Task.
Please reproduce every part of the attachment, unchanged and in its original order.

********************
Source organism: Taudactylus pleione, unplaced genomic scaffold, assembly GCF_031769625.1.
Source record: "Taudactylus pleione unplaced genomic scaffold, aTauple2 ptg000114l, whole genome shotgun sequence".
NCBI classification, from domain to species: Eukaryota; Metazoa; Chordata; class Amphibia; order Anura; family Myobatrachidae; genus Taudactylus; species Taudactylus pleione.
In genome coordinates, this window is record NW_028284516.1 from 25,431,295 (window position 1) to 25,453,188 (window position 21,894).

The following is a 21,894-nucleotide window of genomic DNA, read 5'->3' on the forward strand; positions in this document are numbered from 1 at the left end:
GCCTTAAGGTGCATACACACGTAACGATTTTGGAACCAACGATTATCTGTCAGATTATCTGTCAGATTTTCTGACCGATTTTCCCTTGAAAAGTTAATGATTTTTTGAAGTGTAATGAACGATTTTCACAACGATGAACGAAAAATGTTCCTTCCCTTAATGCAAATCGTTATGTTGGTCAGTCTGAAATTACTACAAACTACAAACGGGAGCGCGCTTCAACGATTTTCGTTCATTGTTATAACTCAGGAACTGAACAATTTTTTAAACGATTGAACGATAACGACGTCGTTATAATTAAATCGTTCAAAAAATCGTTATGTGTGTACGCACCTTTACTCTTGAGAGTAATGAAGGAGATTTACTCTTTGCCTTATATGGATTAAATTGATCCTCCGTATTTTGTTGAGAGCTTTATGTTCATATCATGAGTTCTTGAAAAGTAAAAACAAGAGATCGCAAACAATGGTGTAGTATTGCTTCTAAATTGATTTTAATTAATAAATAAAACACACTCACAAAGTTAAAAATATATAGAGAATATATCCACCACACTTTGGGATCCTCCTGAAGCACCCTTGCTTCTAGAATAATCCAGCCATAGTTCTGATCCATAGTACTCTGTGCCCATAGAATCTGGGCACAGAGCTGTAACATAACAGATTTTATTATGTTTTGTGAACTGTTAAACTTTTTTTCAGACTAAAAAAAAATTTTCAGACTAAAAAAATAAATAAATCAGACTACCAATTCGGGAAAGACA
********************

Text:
Source organism: Taudactylus pleione, unplaced genomic scaffold, assembly GCF_031769625.1.
Source record: "Taudactylus pleione unplaced genomic scaffold, aTauple2 ptg000114l, whole genome shotgun sequence".
NCBI classification, from domain to species: Eukaryota; Metazoa; Chordata; class Amphibia; order Anura; family Myobatrachidae; genus Taudactylus; species Taudactylus pleione.
In genome coordinates, this window is record NW_028284516.1 from 25,431,295 (window position 1) to 25,453,188 (window position 21,894).

The following is a 21,894-nucleotide window of genomic DNA, read 5'->3' on the forward strand; positions in this document are numbered from 1 at the left end:
GCCTTAAGGTGCATACACACGTAACGATTTTGGAACCAACGATTATCTGTCAGATTATCTGTCAGATTTTCTGACCGATTTTCCCTTGAAAAGTTAATGATTTTTTGAAGTGTAATGAACGATTTTCACAACGATGAACGAAAAATGTTCCTTCCCTTAATGCAAATCGTTATGTTGGTCAGTCTGAAATTACTACAAACTACAAACGGGAGCGCGCTTCAACGATTTTCGTTCATTGTTATAACTCAGGAACTGAACAATTTTTTAAACGATTGAACGATAACGACGTCGTTATAATTAAATCGTTCAAAAAATCGTTATGTGTGTACGCACCTTTACTCTTGAGAGTAATGAAGGAGATTTACTCTTTGCCTTATATGGATTAAATTGATCCTCCGTATTTTGTTGAGAGCTTTATGTTCATATCATGAGTTCTTGAAAAGTAAAAACAAGAGATCGCAAACAATGGTGTAGTATTGCTTCTAAATTGATTTTAATTAATAAATAAAACACACTCACAAAGTTAAAAATATATAGAGAATATATCCACCACACTTTGGGATCCTCCTGAAGCACCCTTGCTTCTAGAATAATCCAGCCATAGTTCTGATCCATAGTACTCTGTGCCCATAGAATCTGGGCACAGAGCTGTAACATAACAGATTTTATTATGTTTTGTGAACTGTTAAACTTTTTTTCAGACTAAAAAAAAATTTTCAGACTAAAAAAATAAATAAATCAGACTACCAATTCGGGAAAGACA